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Minerva Psichiatrica 2009 March;50(1):93-7

Copyright © 2009 EDIZIONI MINERVA MEDICA

language: English

Amnesia after right frontal subcortical lesion, following removal of a colloid cyst of the septum pellucidum and third ventricle

Ruggeri M. 1, Guariglia C. 2, 3, Sabatini U. 3

1 Neuropsychology Unit Rehabilitation Center C.A.R., Rome, Italy 2 Department of Psychology La Sapienza University of Rome, Italy 3 IRCCS Fondazione Santa Lucia, Rome, Italy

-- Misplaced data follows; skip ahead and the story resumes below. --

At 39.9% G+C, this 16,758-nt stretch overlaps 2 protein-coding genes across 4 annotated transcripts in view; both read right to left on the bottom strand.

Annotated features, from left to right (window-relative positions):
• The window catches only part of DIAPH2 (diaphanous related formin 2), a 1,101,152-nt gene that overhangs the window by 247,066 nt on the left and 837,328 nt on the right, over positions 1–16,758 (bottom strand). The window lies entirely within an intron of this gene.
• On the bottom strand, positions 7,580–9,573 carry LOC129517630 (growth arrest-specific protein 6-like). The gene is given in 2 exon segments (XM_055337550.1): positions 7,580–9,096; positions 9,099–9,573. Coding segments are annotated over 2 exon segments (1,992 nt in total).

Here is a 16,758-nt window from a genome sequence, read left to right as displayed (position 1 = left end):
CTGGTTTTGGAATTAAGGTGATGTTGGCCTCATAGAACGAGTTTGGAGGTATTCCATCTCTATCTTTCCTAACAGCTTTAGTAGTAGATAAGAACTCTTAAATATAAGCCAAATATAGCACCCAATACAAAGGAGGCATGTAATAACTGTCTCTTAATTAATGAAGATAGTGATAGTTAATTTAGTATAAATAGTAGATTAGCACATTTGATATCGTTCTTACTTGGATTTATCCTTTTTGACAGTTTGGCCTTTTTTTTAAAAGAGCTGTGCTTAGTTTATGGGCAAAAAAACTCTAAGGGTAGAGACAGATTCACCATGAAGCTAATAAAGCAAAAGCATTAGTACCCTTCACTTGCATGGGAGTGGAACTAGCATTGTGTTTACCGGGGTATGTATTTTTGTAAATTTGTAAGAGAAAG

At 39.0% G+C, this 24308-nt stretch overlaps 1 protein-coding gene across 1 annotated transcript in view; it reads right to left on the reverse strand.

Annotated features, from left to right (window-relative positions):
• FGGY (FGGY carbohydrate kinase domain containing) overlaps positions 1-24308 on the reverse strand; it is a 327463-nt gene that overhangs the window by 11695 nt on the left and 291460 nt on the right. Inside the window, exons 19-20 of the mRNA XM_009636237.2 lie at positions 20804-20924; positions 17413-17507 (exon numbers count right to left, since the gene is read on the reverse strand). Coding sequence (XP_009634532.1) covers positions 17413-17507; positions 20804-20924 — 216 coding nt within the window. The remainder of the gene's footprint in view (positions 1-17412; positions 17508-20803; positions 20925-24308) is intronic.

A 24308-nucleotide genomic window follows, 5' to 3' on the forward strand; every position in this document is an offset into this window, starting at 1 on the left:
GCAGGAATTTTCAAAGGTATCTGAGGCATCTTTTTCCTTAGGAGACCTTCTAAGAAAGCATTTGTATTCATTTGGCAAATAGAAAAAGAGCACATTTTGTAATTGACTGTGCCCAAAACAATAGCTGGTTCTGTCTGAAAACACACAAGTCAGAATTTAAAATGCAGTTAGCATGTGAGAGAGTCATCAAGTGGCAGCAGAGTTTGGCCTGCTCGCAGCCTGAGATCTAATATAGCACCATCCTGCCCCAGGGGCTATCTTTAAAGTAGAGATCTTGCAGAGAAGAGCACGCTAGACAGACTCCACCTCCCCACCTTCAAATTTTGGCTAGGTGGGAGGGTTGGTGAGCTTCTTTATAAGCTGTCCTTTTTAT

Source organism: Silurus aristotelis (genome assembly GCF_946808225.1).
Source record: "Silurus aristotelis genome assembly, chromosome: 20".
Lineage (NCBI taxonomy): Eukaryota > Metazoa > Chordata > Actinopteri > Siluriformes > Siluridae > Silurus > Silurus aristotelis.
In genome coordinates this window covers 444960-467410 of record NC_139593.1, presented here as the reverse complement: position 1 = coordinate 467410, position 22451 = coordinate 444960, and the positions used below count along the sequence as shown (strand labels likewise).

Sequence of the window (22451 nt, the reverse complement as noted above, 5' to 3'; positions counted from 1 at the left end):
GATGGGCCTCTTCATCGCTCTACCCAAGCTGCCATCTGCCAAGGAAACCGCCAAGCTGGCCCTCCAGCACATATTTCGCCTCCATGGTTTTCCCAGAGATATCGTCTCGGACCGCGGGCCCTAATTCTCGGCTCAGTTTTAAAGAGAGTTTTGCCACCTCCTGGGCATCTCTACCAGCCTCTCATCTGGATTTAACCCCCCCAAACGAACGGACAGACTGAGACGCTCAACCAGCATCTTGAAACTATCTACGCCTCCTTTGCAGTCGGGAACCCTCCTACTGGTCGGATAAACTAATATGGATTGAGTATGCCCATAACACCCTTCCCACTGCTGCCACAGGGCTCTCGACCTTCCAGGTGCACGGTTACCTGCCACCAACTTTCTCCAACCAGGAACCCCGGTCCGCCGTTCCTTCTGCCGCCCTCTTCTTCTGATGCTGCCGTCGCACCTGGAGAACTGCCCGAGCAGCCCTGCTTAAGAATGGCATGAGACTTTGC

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Amnesia is usually associated with bilateral medial temporal lesions. Only few cases of amnesia associated with isolated frontal white matter lesion are described in literature, while the role of frontal-striatal-thalamic circuit in cognition is still elusive. The aim of this case report was to bring a contribution to the role of frontal-striatal-thalamic pathways in human memory. The authors describe the neuropsychological longitudinal profile of a 40-year-old man that developed amnesia after removal of an asymptomatic colloid cyst of the septum pellucidum and third ventricle that damaged the right frontal subcortical white matter, sparing the fornix and other limbic regions. The patient showed working memory deficit, anterograde amnesia for verbal and non verbal materials and mild frontal executive deficits. A follow-up evaluation 13 months after onset showed only some mild improvements in his memory functions. The authors hypothesize that amnesia may have been caused by impairment of working memory and encoding process as a consequence of a lesion of the dorsolateral prefrontal circuit, that disrupted the projections to the neostriatum and the thalamus. These observations suggest that the frontal-striatal-thalamic pathways might have a crucial role in working memory and encoding processes, and also that one mechanism for memory impairments in white matter diseases is the disconnection of this fronto-subcortical connections.

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